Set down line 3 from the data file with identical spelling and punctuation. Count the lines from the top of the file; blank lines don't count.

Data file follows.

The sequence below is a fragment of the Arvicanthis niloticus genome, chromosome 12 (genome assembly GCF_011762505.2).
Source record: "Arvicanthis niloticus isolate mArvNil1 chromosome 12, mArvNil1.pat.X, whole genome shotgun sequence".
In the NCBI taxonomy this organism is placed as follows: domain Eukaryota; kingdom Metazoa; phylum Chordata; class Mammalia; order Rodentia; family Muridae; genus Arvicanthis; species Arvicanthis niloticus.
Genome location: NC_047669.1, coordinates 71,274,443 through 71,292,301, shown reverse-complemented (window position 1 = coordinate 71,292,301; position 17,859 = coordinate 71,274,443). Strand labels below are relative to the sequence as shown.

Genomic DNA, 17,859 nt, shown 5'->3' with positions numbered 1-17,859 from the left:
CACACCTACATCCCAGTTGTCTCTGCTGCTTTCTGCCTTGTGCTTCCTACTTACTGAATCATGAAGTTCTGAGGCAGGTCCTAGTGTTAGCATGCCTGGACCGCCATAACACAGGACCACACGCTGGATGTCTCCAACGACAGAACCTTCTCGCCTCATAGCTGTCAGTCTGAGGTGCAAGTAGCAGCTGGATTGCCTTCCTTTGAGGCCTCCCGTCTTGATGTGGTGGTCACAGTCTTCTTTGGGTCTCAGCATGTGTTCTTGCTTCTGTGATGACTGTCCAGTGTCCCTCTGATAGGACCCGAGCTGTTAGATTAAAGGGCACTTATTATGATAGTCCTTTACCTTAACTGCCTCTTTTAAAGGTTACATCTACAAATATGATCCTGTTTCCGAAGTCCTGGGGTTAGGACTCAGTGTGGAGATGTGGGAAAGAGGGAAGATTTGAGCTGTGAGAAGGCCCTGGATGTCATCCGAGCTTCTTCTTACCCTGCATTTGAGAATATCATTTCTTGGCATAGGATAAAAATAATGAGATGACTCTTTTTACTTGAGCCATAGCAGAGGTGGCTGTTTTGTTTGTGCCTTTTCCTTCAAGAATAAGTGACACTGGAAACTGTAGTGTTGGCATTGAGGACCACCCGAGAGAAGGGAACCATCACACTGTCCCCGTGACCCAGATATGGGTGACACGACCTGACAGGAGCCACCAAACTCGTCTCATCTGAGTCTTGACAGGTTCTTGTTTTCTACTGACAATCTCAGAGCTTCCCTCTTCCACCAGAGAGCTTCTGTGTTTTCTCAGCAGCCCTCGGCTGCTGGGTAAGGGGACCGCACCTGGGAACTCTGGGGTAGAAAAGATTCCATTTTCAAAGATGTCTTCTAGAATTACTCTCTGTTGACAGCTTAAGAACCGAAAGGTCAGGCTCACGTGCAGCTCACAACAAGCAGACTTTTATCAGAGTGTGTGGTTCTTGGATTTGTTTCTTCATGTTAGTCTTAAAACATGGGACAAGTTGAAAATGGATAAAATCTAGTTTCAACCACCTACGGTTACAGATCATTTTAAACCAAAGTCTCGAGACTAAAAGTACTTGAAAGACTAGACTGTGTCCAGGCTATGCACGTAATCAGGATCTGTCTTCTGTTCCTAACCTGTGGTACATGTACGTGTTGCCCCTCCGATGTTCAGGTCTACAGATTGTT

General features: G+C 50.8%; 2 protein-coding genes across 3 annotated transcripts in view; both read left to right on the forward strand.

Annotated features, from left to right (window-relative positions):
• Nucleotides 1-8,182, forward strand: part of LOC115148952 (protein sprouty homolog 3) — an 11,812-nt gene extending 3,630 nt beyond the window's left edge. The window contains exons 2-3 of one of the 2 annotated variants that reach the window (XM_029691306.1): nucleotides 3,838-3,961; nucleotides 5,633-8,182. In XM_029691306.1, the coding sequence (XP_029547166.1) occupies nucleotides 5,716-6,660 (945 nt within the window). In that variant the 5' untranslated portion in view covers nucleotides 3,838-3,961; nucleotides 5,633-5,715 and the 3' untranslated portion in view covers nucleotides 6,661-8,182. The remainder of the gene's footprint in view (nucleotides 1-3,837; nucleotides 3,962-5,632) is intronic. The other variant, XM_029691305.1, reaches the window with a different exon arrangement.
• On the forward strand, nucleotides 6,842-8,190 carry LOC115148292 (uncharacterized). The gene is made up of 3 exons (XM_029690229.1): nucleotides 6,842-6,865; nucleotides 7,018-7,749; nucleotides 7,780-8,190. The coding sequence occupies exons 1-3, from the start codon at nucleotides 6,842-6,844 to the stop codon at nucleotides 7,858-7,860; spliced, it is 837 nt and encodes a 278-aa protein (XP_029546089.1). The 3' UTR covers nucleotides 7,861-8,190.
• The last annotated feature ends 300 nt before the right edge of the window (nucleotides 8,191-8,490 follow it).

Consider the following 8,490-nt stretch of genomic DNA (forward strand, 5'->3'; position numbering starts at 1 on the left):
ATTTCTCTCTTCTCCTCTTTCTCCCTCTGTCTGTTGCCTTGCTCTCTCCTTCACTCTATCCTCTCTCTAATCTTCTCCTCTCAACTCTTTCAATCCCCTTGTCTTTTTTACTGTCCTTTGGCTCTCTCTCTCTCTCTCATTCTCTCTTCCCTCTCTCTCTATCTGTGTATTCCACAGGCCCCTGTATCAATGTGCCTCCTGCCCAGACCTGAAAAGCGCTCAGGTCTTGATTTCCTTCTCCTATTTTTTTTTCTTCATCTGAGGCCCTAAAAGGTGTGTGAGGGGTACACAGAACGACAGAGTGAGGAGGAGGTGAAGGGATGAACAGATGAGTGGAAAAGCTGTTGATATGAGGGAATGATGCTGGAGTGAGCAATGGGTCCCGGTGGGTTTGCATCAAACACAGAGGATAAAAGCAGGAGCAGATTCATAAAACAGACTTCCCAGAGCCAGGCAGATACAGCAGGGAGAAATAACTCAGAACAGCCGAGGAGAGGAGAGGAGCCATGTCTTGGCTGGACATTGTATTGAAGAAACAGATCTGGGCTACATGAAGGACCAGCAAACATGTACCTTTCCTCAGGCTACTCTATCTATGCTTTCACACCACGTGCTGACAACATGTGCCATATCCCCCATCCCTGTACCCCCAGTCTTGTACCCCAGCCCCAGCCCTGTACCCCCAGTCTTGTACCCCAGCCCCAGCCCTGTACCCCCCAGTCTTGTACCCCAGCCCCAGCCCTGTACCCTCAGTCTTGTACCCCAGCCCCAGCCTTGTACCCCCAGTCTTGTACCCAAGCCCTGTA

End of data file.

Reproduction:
In the NCBI taxonomy this organism is placed as follows: domain Eukaryota; kingdom Metazoa; phylum Chordata; class Mammalia; order Rodentia; family Muridae; genus Arvicanthis; species Arvicanthis niloticus.